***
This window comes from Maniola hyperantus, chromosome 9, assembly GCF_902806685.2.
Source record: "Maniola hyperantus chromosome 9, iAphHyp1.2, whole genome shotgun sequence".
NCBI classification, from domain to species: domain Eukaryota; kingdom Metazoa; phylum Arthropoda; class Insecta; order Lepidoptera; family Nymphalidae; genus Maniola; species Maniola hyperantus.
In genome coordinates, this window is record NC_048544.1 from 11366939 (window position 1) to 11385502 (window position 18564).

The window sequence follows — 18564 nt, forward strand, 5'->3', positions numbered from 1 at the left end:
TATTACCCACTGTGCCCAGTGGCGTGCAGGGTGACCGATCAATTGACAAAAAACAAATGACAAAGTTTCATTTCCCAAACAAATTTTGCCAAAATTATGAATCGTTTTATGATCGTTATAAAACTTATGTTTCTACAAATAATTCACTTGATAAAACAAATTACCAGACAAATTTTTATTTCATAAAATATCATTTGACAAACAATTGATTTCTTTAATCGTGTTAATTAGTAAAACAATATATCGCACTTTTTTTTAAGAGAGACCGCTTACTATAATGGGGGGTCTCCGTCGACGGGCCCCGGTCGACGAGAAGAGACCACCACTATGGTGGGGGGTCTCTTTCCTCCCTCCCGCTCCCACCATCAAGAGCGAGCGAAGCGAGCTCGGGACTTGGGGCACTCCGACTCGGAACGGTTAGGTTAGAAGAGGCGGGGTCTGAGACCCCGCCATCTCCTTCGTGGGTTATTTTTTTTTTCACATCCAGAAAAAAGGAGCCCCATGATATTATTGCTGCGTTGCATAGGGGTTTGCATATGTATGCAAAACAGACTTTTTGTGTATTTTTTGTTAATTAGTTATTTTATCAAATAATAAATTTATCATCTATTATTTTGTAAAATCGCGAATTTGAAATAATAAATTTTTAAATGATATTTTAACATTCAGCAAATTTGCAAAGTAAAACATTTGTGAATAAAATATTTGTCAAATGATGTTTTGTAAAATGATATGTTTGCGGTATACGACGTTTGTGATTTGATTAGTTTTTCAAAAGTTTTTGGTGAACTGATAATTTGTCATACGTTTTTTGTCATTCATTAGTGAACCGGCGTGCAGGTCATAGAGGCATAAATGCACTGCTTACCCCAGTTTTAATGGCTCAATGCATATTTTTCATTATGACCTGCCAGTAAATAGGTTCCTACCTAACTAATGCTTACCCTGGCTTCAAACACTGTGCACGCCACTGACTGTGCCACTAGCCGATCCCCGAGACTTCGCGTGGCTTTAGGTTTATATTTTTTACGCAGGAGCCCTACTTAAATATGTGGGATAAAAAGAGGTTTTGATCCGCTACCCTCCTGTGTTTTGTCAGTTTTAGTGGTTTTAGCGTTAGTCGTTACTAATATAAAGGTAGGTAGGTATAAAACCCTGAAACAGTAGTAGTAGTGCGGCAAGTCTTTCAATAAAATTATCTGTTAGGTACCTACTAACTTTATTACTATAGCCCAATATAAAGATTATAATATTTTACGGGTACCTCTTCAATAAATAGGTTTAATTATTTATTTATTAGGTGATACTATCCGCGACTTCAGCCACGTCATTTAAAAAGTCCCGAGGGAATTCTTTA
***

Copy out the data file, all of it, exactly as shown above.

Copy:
This window comes from Maniola hyperantus, chromosome 9, assembly GCF_902806685.2.
Source record: "Maniola hyperantus chromosome 9, iAphHyp1.2, whole genome shotgun sequence".
NCBI classification, from domain to species: domain Eukaryota; kingdom Metazoa; phylum Arthropoda; class Insecta; order Lepidoptera; family Nymphalidae; genus Maniola; species Maniola hyperantus.
In genome coordinates, this window is record NC_048544.1 from 11366939 (window position 1) to 11385502 (window position 18564).

The window sequence follows — 18564 nt, forward strand, 5'->3', positions numbered from 1 at the left end:
TATTACCCACTGTGCCCAGTGGCGTGCAGGGTGACCGATCAATTGACAAAAAACAAATGACAAAGTTTCATTTCCCAAACAAATTTTGCCAAAATTATGAATCGTTTTATGATCGTTATAAAACTTATGTTTCTACAAATAATTCACTTGATAAAACAAATTACCAGACAAATTTTTATTTCATAAAATATCATTTGACAAACAATTGATTTCTTTAATCGTGTTAATTAGTAAAACAATATATCGCACTTTTTTTTAAGAGAGACCGCTTACTATAATGGGGGGTCTCCGTCGACGGGCCCCGGTCGACGAGAAGAGACCACCACTATGGTGGGGGGTCTCTTTCCTCCCTCCCGCTCCCACCATCAAGAGCGAGCGAAGCGAGCTCGGGACTTGGGGCACTCCGACTCGGAACGGTTAGGTTAGAAGAGGCGGGGTCTGAGACCCCGCCATCTCCTTCGTGGGTTATTTTTTTTTTCACATCCAGAAAAAAGGAGCCCCATGATATTATTGCTGCGTTGCATAGGGGTTTGCATATGTATGCAAAACAGACTTTTTGTGTATTTTTTGTTAATTAGTTATTTTATCAAATAATAAATTTATCATCTATTATTTTGTAAAATCGCGAATTTGAAATAATAAATTTTTAAATGATATTTTAACATTCAGCAAATTTGCAAAGTAAAACATTTGTGAATAAAATATTTGTCAAATGATGTTTTGTAAAATGATATGTTTGCGGTATACGACGTTTGTGATTTGATTAGTTTTTCAAAAGTTTTTGGTGAACTGATAATTTGTCATACGTTTTTTGTCATTCATTAGTGAACCGGCGTGCAGGTCATAGAGGCATAAATGCACTGCTTACCCCAGTTTTAATGGCTCAATGCATATTTTTCATTATGACCTGCCAGTAAATAGGTTCCTACCTAACTAATGCTTACCCTGGCTTCAAACACTGTGCACGCCACTGACTGTGCCACTAGCCGATCCCCGAGACTTCGCGTGGCTTTAGGTTTATATTTTTTACGCAGGAGCCCTACTTAAATATGTGGGATAAAAAGAGGTTTTGATCCGCTACCCTCCTGTGTTTTGTCAGTTTTAGTGGTTTTAGCGTTAGTCGTTACTAATATAAAGGTAGGTAGGTATAAAACCCTGAAACAGTAGTAGTAGTGCGGCAAGTCTTTCAATAAAATTATCTGTTAGGTACCTACTAACTTTATTACTATAGCCCAATATAAAGATTATAATATTTTACGGGTACCTCTTCAATAAATAGGTTTAATTATTTATTTATTAGGTGATACTATCCGCGACTTCAGCCACGTCATTTAAAAAGTCCCGAGGGAATTCTTTA